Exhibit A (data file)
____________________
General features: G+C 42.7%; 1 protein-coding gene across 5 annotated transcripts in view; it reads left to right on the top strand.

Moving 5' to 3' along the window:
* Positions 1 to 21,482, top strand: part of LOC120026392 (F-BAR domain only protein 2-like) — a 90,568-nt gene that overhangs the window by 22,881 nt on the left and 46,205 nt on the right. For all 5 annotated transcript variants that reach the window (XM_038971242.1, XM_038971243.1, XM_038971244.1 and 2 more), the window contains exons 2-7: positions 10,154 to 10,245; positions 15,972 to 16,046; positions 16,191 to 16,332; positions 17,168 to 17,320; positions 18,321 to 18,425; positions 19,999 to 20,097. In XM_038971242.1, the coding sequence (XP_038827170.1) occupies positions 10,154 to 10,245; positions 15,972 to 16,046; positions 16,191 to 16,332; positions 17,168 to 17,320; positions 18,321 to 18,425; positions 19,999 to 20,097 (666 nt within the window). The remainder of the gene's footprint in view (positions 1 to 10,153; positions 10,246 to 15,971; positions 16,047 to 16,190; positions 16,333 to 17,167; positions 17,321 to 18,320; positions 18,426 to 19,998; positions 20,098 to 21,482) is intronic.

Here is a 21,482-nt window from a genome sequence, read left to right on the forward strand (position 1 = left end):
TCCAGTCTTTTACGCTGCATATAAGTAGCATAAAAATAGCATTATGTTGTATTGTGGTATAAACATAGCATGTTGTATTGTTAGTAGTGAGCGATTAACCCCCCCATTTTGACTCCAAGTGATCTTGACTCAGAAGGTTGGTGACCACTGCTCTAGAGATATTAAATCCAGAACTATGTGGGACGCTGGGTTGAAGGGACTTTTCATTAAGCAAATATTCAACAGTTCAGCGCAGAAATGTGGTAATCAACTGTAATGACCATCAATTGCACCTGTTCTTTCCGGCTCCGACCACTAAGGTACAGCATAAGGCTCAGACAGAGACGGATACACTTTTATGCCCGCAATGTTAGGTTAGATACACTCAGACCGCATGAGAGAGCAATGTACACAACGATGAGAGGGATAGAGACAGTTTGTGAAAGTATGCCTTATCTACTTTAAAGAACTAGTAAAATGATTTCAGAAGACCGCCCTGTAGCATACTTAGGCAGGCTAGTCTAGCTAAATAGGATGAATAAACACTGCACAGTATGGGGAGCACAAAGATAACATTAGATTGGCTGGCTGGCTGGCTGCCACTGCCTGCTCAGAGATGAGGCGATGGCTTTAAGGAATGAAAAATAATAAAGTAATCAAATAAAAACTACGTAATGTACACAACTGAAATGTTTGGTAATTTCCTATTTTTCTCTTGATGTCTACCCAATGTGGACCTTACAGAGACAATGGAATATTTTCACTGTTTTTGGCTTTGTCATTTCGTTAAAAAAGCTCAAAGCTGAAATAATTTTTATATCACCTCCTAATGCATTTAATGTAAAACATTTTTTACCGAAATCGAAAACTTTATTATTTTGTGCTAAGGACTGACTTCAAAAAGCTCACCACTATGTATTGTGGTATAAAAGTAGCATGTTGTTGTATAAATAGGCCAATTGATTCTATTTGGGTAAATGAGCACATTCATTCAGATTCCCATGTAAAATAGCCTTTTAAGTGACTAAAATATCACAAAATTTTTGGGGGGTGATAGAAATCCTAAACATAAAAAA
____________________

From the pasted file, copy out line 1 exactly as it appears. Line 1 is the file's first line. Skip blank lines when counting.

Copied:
General features: G+C 42.7%; 1 protein-coding gene across 5 annotated transcripts in view; it reads left to right on the top strand.